Marketing leaders know that data and analytics will be central to their digital transformation, and they've dedicated themselves to understanding all kinds of applications to gain deeper insights into customers—from CRM, to social listening, to Web metrics. But to succeed in the future, CMOs are going to have to expand their expertise beyond those marketing tools to truly understand and leverage Big Data and analytics. To keep their organizations—and themselves—competitive, they'll need to understand the entire infrastructure that supports, processes and protects customer data through that software.
Why? Because the amount of data that marketers use now, though it has grown dramatically, is only a fraction of what we will use in the near future. CMOs are responsible for knowing everything, not just about the buyer but also about his or her experience, and for driving product and process innovation accordingly. Drawing a more complete picture of that customer will mean piecing together every bit of information possible—using, for example, granular transactional data in retail settings, security and fraud data in banking and even real-time genomic data in critical health-care situations.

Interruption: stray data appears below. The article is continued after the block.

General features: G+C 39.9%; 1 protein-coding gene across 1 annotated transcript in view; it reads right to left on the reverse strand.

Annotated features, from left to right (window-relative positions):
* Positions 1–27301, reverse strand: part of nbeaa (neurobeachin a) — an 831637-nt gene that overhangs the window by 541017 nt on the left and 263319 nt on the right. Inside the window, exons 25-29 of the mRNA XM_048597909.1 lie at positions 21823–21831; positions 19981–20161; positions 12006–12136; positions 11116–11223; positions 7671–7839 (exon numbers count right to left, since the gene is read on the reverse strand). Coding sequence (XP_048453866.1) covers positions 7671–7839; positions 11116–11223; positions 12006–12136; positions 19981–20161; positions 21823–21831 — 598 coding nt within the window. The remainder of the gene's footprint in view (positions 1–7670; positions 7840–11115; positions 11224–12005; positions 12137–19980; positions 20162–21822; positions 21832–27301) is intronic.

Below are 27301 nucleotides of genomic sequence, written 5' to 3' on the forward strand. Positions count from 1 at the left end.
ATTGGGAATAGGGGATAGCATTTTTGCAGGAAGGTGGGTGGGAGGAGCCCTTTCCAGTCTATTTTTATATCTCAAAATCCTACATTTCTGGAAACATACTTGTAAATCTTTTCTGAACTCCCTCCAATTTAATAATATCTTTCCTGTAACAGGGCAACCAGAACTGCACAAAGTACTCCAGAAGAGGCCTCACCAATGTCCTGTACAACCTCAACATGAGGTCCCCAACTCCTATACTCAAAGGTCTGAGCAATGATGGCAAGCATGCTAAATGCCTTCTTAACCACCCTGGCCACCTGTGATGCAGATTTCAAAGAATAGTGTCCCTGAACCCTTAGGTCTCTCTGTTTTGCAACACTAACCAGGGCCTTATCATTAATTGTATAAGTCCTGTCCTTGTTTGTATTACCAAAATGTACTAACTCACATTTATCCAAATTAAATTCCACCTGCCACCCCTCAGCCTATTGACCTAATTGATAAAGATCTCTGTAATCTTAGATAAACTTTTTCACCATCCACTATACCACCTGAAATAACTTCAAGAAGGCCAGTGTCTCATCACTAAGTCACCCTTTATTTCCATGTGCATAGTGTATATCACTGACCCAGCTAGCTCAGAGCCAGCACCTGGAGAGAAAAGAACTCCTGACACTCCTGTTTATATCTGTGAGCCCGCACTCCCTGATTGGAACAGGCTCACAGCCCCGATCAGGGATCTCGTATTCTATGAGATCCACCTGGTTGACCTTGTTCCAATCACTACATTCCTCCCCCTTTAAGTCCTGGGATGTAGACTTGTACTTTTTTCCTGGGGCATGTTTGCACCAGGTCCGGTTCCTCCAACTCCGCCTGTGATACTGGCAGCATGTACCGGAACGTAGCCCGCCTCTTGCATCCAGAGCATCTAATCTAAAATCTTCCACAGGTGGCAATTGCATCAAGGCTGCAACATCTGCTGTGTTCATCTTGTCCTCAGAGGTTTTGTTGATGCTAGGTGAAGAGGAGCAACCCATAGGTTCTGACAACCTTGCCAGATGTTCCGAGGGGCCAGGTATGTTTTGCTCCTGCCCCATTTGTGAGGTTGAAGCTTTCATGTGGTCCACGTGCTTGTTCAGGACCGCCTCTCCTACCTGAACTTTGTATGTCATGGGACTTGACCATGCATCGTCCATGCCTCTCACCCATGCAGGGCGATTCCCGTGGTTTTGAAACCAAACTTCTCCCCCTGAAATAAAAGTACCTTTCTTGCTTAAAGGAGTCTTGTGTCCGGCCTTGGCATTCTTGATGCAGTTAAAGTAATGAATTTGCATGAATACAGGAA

Increasingly, data will come from the Internet of Things—Gartner estimates there will be 20.8 billion connected "things" worldwide by 2020, up from 6.4 billion this year—and from an ever-growing amount of unstructured data (think videos, images, GPS streams and any other data that are undefined).